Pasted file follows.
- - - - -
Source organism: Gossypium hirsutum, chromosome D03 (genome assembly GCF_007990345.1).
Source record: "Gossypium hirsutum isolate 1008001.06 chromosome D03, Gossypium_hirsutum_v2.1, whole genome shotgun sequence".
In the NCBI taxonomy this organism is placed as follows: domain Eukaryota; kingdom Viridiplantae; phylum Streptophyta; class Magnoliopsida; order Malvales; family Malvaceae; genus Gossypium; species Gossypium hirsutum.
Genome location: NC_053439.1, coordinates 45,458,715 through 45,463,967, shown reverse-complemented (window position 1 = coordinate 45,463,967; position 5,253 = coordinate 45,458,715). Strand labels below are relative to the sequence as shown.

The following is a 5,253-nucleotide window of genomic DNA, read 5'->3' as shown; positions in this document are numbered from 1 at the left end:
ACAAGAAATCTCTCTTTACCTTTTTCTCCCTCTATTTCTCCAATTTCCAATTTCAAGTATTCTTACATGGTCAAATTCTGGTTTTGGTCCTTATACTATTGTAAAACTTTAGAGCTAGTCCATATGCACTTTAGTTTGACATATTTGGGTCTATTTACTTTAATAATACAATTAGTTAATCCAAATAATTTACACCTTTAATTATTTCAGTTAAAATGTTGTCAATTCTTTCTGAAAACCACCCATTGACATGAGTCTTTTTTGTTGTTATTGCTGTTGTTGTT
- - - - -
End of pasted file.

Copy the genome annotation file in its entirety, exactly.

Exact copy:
Source organism: Gossypium hirsutum, chromosome D03 (genome assembly GCF_007990345.1).
Source record: "Gossypium hirsutum isolate 1008001.06 chromosome D03, Gossypium_hirsutum_v2.1, whole genome shotgun sequence".
In the NCBI taxonomy this organism is placed as follows: domain Eukaryota; kingdom Viridiplantae; phylum Streptophyta; class Magnoliopsida; order Malvales; family Malvaceae; genus Gossypium; species Gossypium hirsutum.
Genome location: NC_053439.1, coordinates 45,458,715 through 45,463,967, shown reverse-complemented (window position 1 = coordinate 45,463,967; position 5,253 = coordinate 45,458,715). Strand labels below are relative to the sequence as shown.

The following is a 5,253-nucleotide window of genomic DNA, read 5'->3' as shown; positions in this document are numbered from 1 at the left end:
ACAAGAAATCTCTCTTTACCTTTTTCTCCCTCTATTTCTCCAATTTCCAATTTCAAGTATTCTTACATGGTCAAATTCTGGTTTTGGTCCTTATACTATTGTAAAACTTTAGAGCTAGTCCATATGCACTTTAGTTTGACATATTTGGGTCTATTTACTTTAATAATACAATTAGTTAATCCAAATAATTTACACCTTTAATTATTTCAGTTAAAATGTTGTCAATTCTTTCTGAAAACCACCCATTGACATGAGTCTTTTTTGTTGTTATTGCTGTTGTTGTT